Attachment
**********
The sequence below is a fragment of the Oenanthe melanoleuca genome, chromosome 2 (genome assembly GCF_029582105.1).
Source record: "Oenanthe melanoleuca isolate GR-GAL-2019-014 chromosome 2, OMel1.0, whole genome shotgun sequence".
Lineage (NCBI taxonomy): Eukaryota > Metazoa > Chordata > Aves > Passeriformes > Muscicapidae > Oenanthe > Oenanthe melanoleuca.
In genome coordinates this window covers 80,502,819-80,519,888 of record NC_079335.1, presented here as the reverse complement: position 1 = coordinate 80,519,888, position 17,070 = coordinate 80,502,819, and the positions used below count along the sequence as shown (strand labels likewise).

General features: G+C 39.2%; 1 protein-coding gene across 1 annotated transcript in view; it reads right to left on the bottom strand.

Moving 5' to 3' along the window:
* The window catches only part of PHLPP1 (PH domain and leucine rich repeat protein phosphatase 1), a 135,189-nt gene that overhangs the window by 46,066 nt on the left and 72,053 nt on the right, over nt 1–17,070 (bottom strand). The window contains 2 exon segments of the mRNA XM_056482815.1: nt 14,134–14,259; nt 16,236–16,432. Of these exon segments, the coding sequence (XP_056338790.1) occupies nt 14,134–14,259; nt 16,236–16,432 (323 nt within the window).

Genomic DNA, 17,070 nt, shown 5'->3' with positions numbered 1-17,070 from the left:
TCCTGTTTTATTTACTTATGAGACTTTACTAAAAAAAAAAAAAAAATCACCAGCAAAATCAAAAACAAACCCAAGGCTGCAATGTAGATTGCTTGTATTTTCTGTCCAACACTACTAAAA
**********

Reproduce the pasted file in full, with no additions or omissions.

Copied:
The sequence below is a fragment of the Oenanthe melanoleuca genome, chromosome 2 (genome assembly GCF_029582105.1).
Source record: "Oenanthe melanoleuca isolate GR-GAL-2019-014 chromosome 2, OMel1.0, whole genome shotgun sequence".
Lineage (NCBI taxonomy): Eukaryota > Metazoa > Chordata > Aves > Passeriformes > Muscicapidae > Oenanthe > Oenanthe melanoleuca.
In genome coordinates this window covers 80,502,819-80,519,888 of record NC_079335.1, presented here as the reverse complement: position 1 = coordinate 80,519,888, position 17,070 = coordinate 80,502,819, and the positions used below count along the sequence as shown (strand labels likewise).

General features: G+C 39.2%; 1 protein-coding gene across 1 annotated transcript in view; it reads right to left on the bottom strand.

Moving 5' to 3' along the window:
* The window catches only part of PHLPP1 (PH domain and leucine rich repeat protein phosphatase 1), a 135,189-nt gene that overhangs the window by 46,066 nt on the left and 72,053 nt on the right, over nt 1–17,070 (bottom strand). The window contains 2 exon segments of the mRNA XM_056482815.1: nt 14,134–14,259; nt 16,236–16,432. Of these exon segments, the coding sequence (XP_056338790.1) occupies nt 14,134–14,259; nt 16,236–16,432 (323 nt within the window).

Genomic DNA, 17,070 nt, shown 5'->3' with positions numbered 1-17,070 from the left:
TCCTGTTTTATTTACTTATGAGACTTTACTAAAAAAAAAAAAAAAATCACCAGCAAAATCAAAAACAAACCCAAGGCTGCAATGTAGATTGCTTGTATTTTCTGTCCAACACTACTAAAA